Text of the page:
Arts & Events

East Bay Symphony’s ‘Russian Easter Overture’

By Ken Bullock, Special to the Planet
Thursday April 16, 2009 - 06:47:00 PM
Sara Beuchner.
Sara Beuchner.

The Oakland East Bay Symphony is performing Beethoven’s Piano Concerto No. 1, featuring pianist Sara Buechner, and Igor Stravinsky’s ballet Petroushka, this Friday night at the Paramount Theatre with musical director Michael Morgan conducting.  

The program also features contemporary composer Mark Lanz Weiser’s Four Scenes from The Story of Tocatta and Fugue and Nikolai Rimsky-Korsakov’s Russian Easter Overture, from 1888. 

Rimsky-Korsakov said of his work: “This legendary and heathen side of the holiday, this transition from the gloomy and mysterious evening of Passion Sunday to the unbridled pagan-religious merrymaking on the morn of Easter Sunday, is what I was eager to produce in my Overture.” 

Rimsky-Korsakov used in his overture liturgical themes from the first published music in Russia, the Obikhod (1772), a collection of Orthodox Church canticles.  

“The capering and leaping of the biblical King David before the Ark, do they not give an expression to the mood of the idol-worshipper’s dance?” he said. “Surely the Russian Orthodox Obikhod is instrumental dance music of the church, is it not? And do not the waving beards of the priests and sextons clad in white vestments and surplices ... transport the imagination to pagan times?”  

Or, as Morgan said of the Paramount program: “It’s Spring—Celebrate!”  

The concert, opening with Russian Easter Overture, coincides with Good Friday of Holy Week in the Eastern Orthodox calendar. 

The four scenes of the “burlesque” of Petroushka, from the 1947 version, rescored by the composer for smaller orchestra, follow the Rimsky-Korsakov overture. The original, a triumph of polytonality and syncopation, was written in 1911.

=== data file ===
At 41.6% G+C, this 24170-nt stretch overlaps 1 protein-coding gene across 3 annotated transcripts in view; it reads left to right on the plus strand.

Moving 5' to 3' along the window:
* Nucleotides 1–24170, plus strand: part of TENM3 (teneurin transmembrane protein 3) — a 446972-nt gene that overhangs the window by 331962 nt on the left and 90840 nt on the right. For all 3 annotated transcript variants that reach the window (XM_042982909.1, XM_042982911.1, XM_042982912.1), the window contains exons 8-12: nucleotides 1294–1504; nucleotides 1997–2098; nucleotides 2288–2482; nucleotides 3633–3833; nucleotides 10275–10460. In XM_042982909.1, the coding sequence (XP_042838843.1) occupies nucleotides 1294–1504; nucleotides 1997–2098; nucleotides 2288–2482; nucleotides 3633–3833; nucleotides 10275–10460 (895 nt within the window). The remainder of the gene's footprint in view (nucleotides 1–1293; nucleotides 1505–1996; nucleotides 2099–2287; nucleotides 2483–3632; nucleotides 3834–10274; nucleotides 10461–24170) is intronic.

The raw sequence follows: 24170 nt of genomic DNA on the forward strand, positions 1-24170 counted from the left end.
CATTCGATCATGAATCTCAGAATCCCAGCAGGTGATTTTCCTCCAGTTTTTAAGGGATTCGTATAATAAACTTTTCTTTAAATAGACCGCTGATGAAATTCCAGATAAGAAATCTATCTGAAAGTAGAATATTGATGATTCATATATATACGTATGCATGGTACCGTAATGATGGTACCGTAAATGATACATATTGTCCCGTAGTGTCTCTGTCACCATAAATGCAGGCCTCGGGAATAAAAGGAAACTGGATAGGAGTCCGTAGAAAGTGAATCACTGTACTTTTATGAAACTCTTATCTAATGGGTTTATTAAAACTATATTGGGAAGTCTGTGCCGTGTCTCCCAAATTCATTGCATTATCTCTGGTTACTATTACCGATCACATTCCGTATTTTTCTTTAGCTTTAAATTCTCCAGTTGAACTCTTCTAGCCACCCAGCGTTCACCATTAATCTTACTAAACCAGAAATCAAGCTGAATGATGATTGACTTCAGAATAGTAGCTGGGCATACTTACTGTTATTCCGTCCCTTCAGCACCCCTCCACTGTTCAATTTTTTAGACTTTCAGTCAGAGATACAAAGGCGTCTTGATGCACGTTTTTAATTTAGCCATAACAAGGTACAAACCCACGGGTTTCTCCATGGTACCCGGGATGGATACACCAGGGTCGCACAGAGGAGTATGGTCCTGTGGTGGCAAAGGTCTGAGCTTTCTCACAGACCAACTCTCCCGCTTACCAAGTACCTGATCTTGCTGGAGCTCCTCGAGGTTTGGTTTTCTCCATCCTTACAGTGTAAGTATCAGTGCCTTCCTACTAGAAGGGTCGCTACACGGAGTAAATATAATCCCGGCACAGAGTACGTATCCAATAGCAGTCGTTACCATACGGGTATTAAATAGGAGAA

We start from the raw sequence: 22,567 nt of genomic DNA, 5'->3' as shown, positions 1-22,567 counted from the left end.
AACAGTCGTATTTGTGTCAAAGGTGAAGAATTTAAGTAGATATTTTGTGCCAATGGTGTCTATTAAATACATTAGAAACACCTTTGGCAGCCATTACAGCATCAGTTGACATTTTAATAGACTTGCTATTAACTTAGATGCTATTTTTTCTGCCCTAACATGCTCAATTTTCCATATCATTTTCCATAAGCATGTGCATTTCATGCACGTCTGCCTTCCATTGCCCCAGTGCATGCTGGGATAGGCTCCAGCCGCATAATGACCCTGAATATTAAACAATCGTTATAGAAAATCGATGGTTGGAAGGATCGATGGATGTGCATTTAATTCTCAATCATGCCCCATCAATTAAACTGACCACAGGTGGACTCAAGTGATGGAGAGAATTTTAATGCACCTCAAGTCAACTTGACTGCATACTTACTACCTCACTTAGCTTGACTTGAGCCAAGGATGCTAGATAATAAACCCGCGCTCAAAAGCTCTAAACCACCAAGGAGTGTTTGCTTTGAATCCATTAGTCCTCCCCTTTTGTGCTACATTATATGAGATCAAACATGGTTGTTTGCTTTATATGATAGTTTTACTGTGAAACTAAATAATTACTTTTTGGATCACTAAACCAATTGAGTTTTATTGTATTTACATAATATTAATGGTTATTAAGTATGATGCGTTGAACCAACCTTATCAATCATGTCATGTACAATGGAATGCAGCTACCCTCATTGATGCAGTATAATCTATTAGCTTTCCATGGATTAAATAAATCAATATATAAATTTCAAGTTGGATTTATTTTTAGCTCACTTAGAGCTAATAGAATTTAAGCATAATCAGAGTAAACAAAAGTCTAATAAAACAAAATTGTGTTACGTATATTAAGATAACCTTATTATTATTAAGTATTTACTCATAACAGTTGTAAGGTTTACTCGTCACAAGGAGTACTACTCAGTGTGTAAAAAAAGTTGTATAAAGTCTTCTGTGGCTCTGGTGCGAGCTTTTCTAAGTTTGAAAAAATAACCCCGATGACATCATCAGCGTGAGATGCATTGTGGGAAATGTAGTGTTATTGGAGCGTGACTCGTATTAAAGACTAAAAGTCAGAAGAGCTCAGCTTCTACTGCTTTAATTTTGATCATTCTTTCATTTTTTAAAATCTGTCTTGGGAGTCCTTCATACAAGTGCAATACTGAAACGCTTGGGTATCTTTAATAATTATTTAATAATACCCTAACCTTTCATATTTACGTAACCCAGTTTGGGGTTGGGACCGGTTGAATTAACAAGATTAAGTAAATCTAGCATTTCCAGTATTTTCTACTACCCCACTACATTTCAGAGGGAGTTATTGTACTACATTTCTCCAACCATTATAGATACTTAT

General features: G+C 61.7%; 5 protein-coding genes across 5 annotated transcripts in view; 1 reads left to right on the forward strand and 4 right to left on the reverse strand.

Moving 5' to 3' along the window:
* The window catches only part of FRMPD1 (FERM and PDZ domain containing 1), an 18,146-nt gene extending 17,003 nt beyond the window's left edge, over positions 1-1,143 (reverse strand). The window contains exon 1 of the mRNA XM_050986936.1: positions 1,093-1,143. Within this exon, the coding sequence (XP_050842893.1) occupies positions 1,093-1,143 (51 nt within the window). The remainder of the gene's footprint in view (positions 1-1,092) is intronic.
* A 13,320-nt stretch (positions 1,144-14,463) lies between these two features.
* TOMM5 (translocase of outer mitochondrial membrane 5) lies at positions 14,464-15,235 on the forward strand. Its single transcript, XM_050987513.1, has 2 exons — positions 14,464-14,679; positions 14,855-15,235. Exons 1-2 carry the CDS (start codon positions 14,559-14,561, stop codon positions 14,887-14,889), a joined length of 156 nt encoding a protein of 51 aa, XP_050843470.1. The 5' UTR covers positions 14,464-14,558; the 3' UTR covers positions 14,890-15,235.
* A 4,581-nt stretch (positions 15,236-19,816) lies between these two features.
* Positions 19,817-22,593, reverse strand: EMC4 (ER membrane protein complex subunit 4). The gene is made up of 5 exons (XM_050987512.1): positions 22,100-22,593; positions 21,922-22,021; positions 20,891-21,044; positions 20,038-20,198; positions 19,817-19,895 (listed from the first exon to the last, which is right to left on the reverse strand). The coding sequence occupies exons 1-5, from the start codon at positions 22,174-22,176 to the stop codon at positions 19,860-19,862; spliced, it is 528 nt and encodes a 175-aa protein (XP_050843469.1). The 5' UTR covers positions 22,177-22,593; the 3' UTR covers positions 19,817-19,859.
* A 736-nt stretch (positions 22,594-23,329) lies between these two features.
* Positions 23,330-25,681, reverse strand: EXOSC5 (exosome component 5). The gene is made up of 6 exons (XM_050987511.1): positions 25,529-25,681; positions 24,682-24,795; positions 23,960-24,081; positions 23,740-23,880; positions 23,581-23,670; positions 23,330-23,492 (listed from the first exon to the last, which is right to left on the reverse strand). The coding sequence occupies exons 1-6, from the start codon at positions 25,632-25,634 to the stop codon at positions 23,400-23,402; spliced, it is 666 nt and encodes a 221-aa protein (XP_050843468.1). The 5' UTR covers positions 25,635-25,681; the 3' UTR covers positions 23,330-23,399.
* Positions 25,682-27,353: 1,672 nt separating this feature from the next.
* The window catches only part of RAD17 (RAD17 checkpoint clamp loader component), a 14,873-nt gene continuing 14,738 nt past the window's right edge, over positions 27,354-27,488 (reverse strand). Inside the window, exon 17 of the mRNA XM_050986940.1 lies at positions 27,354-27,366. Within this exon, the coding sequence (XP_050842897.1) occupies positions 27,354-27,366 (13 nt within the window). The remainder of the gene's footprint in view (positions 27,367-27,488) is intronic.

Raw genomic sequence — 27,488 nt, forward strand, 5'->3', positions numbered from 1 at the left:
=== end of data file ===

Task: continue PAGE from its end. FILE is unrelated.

Stravinsky recalled that, while working on sketches for what would, three years later, become The Rite of Spring, “I wanted to refresh myself by composing an orchestral piece in which the piano would play the most important part ... I had in mind the distinct picture of a puppet, suddenly endowed with life, exasperating the patience of the orchestra with diabolical cascades of arpeggios. The orchestra in turn retaliates with menacing trumpet blasts. The outcome is a terrific noise which reaches its climax and ends ends in the sorrowful and querulous collapse of the poor puppet.”  

When Vaslav Nijinsky premiered the role, Sarah Bernhardt reportedly pronounced herself afraid, “Because I have just seen the greatest actor in the world!” 

(Petroushka replaced on the program the earlier-announced Rite of Spring, which requires a bigger orchestra.) 

Weiser has written an opera, Where Angels Fear to Tread, from the E.M. Forster novel; a setting for W.B. Yeats’ two character one-act play, Purgatory; and Rendezvous of Light, a one-woman show about Emily Dickinson. Four Scenes from The Story of Tocatta and Fugue is taken from the score for Neal Thibedeau’s film thriller of that title. The four scenes are scored for strings.  

“Though each scene is a cue from the film,” Weiser said, “I don’t think it would be necessary to describe what’s happening in the movie when they are being played—hopefully, they can stand on their own as abstracts. In performance, they proceed one to the next without much pause, and are titled ‘Moons,’ ‘Body,’ ‘Passacaglia’ and ‘Taxi Ride.’”  

Morgan has compared it, as a film score for strings, to Bernard Hermann’s score for Hitchcock’s Psycho—“but without the insanity.” 

Beethoven’s Piano Concerto No. 1 in C major, written after his second but published first, was possibly introduced in 1795 at Beethoven’s first Vienna appearance as both composer and pianist, organized by his teacher—though the piece is often said to be inspired by Mozart’s concerti. Piano soloist Buechner is known for her interpretations of Mozart, of Ferruccio Busoni’s arrangement of J.S. Bach’s “Goldberg Variations,” of George Gershwin and of Hermann’s piano concerti. She has more than 100 concerti in her repertoire. 



Presented by the Oakland East Bay Symphony at 8 p.m. Friday at the Paramount Theater, 2025 Broadway, Oakland. 444-0841.